[TowerTalk] Position of fall arrest lanyard

K8RI on Tower talk k8ri-tower at charter.net
Wed Jun 14 15:57:10 EDT 2006

>> I know this has been tackle before, but can I please have
>> your thoughts on which is the best position for the fall
>> arrest lanyard, front or back. I use the back, but ran across
>> this picture today
>> http://en.petzl.com/petzl/ProConseils?Conseil=50&Activite=19
>> Neil Mayo
> That's the first time I've ever seen the fall arrest lanyard connected to
> the front. I would think the likelihood of back/spinal trauma would be far
> greater with a frontal connection. It seems like you'd get a pretty good
> snap backwards when the fall arrest lanyard caught you.

First, as always let me say I promote the use of  fall arrest gear in 
addition to the climbing gear.

Like anything else: It all depends.
It depends on the harness you are wearing, where it contacts the body, and 
how evenly it distributes that force.  Every falling position exerts forces 
in different directions and magnitudes which pretty much make "blanket 
statements" about any particular system, including belts, as pretty much 
meaningless with the exception of maybe one. No matter what you wear for 
safety a fall is most likely going to hurt.

When it comes to a fall how do you fall? Lose your footing?  This one is 
most likely going to hurt even with a harness, but the harness will 
distribute the forces over a large area and minimize the damage...unless you 
go face first into the tower. The one that'd be hard on the back with the 
front mounted D-ring would be missing a hook up and falling backwards, but 
most gear wont let you tip far before engaging. So, "in general" and I 
emphasize the "in general" the most it is going to do is knock the wind out 
of you.

I have fallen about 6 to 8 inches against a climbing belt that had two 
lanyards hooked to it. (one to each D-Ring) You bet it hurt! BUT it didn't 
break my back, it didn't cut off my breathing, and I didn't fall out of the 
thing. "To me" when companies address these aspects of falling with blanket 
statements they hurt their credibility.

To clarify, I'm in my mid 60's and in *relatively* good shape. I am not 
larger around the middle than the rest of me.  My waist is a fair amount 
smaller than my hips and a whale of a lot smaller than my chest and 
I can still breathe even suspended vertically by the belt. I can still 
breath with something pressing against my diaphram (as long as I can still 
expand my chest)  Upside down would be decidedly uncomfortable, but I'd not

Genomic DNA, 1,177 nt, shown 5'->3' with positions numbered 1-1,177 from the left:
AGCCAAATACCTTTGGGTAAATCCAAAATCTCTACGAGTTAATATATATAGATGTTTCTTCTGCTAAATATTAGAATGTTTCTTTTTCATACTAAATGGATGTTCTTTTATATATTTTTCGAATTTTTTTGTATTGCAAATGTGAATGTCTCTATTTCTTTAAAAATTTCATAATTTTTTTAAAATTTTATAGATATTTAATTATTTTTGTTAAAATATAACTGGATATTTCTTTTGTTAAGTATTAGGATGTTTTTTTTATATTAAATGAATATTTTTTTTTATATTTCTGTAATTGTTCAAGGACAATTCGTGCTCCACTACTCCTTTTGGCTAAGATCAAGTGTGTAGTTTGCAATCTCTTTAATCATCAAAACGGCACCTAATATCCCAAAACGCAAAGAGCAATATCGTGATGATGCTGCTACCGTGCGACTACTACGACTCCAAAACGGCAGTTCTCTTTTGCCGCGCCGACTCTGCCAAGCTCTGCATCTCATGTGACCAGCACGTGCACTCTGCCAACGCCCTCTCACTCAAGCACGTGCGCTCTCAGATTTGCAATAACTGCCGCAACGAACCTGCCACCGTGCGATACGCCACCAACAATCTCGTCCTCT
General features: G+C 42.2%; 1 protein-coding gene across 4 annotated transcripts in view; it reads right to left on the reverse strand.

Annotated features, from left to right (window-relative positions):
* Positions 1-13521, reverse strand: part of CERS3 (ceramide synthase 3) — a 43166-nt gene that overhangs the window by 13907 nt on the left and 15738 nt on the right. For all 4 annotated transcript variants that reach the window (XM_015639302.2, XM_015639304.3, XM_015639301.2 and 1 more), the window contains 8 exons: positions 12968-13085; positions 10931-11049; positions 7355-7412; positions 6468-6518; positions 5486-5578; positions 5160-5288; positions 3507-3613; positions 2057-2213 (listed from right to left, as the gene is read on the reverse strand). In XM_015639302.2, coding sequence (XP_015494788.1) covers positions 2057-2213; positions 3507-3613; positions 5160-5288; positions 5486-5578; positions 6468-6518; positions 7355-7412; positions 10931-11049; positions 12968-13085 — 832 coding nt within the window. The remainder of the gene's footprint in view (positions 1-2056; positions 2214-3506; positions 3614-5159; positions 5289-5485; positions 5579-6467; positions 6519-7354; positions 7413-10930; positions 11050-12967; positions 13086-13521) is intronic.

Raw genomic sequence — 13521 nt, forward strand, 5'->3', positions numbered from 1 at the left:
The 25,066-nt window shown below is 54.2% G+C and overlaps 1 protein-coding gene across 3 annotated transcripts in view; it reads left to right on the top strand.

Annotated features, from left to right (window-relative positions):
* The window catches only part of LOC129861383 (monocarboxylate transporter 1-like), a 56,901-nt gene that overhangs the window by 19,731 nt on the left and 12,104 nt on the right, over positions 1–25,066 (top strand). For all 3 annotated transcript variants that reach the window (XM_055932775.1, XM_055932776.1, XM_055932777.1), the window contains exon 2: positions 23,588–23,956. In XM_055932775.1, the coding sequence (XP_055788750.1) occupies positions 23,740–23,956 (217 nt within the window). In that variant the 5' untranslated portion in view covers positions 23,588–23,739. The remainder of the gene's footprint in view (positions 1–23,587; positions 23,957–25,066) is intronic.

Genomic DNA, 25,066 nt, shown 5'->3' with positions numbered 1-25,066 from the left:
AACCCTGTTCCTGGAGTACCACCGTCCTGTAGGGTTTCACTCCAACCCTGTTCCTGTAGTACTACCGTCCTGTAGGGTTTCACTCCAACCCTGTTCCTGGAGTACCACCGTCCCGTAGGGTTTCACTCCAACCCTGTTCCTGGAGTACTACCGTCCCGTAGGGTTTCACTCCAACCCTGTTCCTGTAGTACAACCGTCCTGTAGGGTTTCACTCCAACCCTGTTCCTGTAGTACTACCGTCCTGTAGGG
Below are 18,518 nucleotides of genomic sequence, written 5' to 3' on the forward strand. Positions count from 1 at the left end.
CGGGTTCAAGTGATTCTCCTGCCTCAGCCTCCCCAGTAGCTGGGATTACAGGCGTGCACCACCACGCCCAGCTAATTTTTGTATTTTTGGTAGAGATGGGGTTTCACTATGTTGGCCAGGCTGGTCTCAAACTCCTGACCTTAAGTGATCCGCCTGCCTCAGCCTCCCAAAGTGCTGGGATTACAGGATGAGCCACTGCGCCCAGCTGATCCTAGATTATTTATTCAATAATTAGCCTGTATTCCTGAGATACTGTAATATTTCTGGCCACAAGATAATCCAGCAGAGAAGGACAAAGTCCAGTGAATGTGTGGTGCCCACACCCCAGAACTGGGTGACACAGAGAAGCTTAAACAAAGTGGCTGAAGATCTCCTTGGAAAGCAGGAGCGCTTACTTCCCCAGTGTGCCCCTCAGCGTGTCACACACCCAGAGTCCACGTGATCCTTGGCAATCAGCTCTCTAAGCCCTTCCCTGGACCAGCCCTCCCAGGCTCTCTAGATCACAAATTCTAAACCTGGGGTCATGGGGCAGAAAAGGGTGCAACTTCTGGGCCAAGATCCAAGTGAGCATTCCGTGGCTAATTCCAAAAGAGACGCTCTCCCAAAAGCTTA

have to worry about sliding out of the belt.  OTOH I'd probably be pretty 
banged up from the tower with that kind of fall.

As to the legs and the full harness.  It was more than one incident and a 
report was issued a while back. Some one may have even posted a copy of it 
on here. It was enough that OSHA took notice. However the problems were not 
from falling. They were from the climbers using the leg straps to support 
them in a sitting position while working.  They weren't meant for that. If 
not used for that they are not a problem.  If you fall and they have to 
support you for a long period, dying from poor circulation is probably going 
to be the least of your worries.

Even working on my own tower (at my age my wife made me quit climbing for 
others) I may be up there 8 to 10 hours.  I'f my legs are getting tired that 
is a warning to get down, not to sit down in the harness. Sure I take 
breaks, but that is a bit different than setting down in the harness to 

Everything we do results in "playng the odds". When it comes to climbing 
towers I believe in stacking the odd in my favor by wearing good equipment 
and in my case I prefer a good belt plus a good harness. I always wear light 
weight, tight fitting, leather gloves that protect my hands as well as 
letting me grip small parts. I wear good, steel toe work boots that are 
suitable for climbing and will offer good foot support for extended periods.

In general, falls ARE going to hurt, but good safety equipment can 
eliminate, or at least minimize any damage.
Also when climbing have some one around who if not a climber can at least 
call for help.  You almost always need a gohpher when working so, unless 
brain dead or rattled brained (I have met people who would get so rattled 
they'd not be able to call for help) they can also serve as a safety backup 
to call for help.

As a quick aside, A few years back I had a SUV pull out in front of me on 
the highway.  He came out so fast I left less than 12' of skid marks before 
shortening my Trans Am up by a foot and a half or more. It put the right 
front wheel back into the firewall which was all the way back to the dash. 
The car stopped so quick the control head for my TM-D700 was smashed flat on 
the dash and the windshield blew out forward. The antenna on the back was 
molded right over the back of the car.

At any rate, I was unhurt other than being punchier than having just downed 
a 6-pack on an empty stomach would have made me.  One wittness who saw the 
entire thing was so shook up she could not even talk to the city police to 
give a statement.  She was beyond being able to rationally function with 
friends having to console her.  She should have been riding with me<:-))

Roger Halstead (K8RI and ARRL 40 year Life Member)
N833R - World's oldest Debonair CD-2

> Doug
> K4DDR (who has his dual FA lanyard connected to the back and a gorilla 
> hook
> on the front)
> _______________________________________________
> _______________________________________________
> TowerTalk mailing list
> TowerTalk at contesting.com
> http://lists.contesting.com/mailman/listinfo/towertalk

More information about the TowerTalk mailing list